Dealing with the variability of wind on a large scale is by no means insurmountable for electric utilities. Grid operators must already adjust to constant changes in electricity demand, turning power plants on and off, and varying their output second-by-second as power use rises and falls. Operators always need to keep power plants in reserve to meet unexpected surges or drops in demand, as well as power plant and transmission line outages. As a result, operators do not need to respond to changes in wind output at each wind facility. In addition, the wind is always blowing somewhere, so distributing wind turbines across a broad geographic area helps smooth out the variability of the resource.

In practice, many utilities are already demonstrating that wind can make a significant contribution to their electric supply without reliability problems. Xcel Energy, which serves nearly 3.5 million customers across eight Western and Midwestern states, currently has a wind portfolio totaling 4,057 MW and plans to increase its wind capacity to 4,800 MW by 2018 [9]. In Colorado, Xcel recently relied on wind power to provide more than 50 percent of its electricity on several nights when winds were strong and power demand was low. Xcel has also produced 37 percent of its electricity from wind power in Minnesota under similar conditions [10]. There are also several areas in Europe where wind power already supplies more than 20 percent of the electricity with no adverse effects on system reliability. For instance, three states in Germany have wind electricity penetrations of at least 40 percent [11].

The challenge of integrating wind energy into the electric grid can increase costs, but not by much. Extensive engineering studies by utilities in several U.S. regions, as well as actual operating experience in Europe have found that even with up to 20 percent penetration, the grid integration costs add only up to about 10 percent of the wholesale cost of the wind generation. However, because wind has low variable costs, it can reduce overall system operating costs by displacing the output of units with higher operating costs (e.g., gas turbines).

Increasing our use of wind power can actually contribute to a more reliable electric system. Today’s modern wind turbines have sophisticated electronic controls that allow continual adjustment of their output, and can help grid operators stabilize the grid in response to unexpected operating conditions, like a power line or power plant outage. This gives grid operators greater flexibility to respond to such events. Promising developments in storage technology could also improve reliability in the future, though there is plenty of room to greatly expand wind use without storage for at least the next couple of decades.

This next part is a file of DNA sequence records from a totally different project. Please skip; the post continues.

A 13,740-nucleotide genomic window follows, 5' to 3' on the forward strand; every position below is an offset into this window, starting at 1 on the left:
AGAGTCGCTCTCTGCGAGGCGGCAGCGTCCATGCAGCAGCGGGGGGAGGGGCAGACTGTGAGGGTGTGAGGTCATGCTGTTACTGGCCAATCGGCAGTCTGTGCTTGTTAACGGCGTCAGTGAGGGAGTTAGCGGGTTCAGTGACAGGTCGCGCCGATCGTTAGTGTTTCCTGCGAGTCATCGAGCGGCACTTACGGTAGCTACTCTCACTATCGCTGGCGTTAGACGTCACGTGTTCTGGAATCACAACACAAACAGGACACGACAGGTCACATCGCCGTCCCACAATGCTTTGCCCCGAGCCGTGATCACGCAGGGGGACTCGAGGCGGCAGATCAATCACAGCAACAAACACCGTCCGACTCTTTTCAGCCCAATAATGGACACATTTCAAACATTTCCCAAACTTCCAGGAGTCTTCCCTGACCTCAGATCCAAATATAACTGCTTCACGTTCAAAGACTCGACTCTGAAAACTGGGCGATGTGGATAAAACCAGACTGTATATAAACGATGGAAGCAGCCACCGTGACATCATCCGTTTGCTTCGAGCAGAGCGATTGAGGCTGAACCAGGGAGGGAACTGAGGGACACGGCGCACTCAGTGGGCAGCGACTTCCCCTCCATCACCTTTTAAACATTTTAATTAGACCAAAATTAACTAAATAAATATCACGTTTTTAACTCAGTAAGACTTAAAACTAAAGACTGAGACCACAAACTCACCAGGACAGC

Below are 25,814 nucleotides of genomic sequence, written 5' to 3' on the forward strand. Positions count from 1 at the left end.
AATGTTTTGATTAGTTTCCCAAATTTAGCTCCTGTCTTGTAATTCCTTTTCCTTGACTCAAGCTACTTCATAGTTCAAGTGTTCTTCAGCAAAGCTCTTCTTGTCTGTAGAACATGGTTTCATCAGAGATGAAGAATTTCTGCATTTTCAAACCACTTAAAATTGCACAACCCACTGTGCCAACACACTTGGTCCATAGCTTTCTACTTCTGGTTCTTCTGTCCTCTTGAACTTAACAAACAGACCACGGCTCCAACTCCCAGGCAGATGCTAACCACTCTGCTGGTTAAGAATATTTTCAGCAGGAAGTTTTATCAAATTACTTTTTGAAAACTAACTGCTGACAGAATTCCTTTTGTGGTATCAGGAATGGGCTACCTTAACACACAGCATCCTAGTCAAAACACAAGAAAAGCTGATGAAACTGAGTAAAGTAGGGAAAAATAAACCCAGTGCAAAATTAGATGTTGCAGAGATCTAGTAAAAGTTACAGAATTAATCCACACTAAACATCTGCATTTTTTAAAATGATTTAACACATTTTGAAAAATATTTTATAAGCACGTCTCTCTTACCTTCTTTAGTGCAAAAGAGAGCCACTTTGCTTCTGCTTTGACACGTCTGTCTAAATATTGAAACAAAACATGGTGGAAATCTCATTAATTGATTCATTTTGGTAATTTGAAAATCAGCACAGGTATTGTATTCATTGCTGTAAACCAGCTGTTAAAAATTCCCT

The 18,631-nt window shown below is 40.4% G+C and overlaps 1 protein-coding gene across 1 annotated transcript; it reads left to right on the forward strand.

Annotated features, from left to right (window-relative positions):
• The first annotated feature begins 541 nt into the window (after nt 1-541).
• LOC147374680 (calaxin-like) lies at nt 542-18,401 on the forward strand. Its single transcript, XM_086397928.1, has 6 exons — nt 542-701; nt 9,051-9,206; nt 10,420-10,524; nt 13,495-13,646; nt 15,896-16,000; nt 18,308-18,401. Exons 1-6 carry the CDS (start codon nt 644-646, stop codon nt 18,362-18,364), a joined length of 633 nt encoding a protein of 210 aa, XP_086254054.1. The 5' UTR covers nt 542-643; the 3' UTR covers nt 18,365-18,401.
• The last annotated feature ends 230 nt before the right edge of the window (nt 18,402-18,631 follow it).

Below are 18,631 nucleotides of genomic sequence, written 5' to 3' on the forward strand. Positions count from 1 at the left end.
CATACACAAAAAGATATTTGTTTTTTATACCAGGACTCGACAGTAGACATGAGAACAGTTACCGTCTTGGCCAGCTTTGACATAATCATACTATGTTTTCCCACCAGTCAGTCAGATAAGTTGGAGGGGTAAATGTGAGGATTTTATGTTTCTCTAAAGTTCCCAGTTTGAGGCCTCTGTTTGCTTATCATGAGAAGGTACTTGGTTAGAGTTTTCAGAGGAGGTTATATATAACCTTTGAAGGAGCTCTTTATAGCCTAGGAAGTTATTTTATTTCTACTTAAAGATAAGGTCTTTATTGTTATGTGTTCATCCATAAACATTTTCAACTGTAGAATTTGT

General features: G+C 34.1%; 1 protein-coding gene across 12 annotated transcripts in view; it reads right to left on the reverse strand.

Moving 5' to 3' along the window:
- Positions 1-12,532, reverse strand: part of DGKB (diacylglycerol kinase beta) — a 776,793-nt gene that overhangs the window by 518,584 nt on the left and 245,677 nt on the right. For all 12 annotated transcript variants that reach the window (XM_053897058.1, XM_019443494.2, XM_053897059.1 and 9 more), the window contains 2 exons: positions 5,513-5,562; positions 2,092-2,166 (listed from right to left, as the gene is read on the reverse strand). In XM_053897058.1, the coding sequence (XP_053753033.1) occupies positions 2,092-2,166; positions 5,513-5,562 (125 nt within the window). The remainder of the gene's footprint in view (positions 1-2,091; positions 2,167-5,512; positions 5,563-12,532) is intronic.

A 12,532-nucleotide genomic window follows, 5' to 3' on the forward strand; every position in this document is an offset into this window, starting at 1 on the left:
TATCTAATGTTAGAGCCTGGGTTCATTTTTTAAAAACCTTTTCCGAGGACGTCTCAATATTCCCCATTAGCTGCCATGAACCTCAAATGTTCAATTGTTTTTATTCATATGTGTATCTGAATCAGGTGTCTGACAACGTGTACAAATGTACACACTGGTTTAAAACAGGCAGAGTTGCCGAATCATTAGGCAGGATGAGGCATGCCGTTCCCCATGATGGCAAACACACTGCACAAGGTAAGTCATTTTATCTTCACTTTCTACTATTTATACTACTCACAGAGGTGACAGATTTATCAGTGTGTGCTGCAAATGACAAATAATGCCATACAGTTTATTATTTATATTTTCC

The Mechanics of Wind Turbines

Modern electric wind turbines come in a few different styles and many different sizes, depending on their use. The most common style, large or small, is the "horizontal axis design" (with the axis of the blades horizontal to the ground). On this turbine, two or three blades spin upwind of the tower that it sits on.

Small wind turbines are generally used for providing power off the grid, ranging from very small, 250-watt turbines designed for charging up batteries on a sailboat, to 50-kilowatt turbines that power dairy farms and remote villages. Like old farm windmills, these small wind turbines often have tail fans that keep them oriented into the wind.

Large wind turbines, most often used by utilities to provide power to a grid, range from 250 kilowatts up to the enormous 3.5 to 5 MW machines that are being used offshore. In 2009, the average land-based wind turbines had a capacity of 1.75 MW [12]. Utility-scale turbines are usually placed in groups or rows to take advantage of prime windy spots. Wind "farms" like these can consist of a few or hundreds of turbines, providing enough power for tens of thousands of homes.

From the outside, horizontal axis wind turbines consist of three big parts: the tower, the blades, and a box behind the blades, called the nacelle. Inside the nacelle is where most of the action takes place, where motion is turned into electricity. Large turbines don't have tail fans; instead they have hydraulic controls that orient the blades into the wind.
 

Source: National Renewable Energy Laboratory (NREL)

In the most typical design, the blades are attached to an axle that runs into a gearbox. The gearbox, or transmission, steps up the speed of the rotation, from about 50 rpm up to 1,800 rpm. The faster spinning shaft spins inside the generator, producing AC electricity. Electricity must be produced at just the right frequency and voltage to be compatible with a utility grid. Since the wind speed varies, the speed of the generator could vary, producing fluctuations in the electricity. One solution to this problem is to have constant speed turbines, where the blades adjust, by turning slightly to the side, to slow down when wind speeds gust. Another solution is to use variable-speed turbines, where the blades and generator change speeds with the wind, and sophisticated power controls fix the fluctuations of the electrical output. A third approach is to use low-speed generators. Germany's Enercon turbines have a direct drive that skips the step-up gearbox.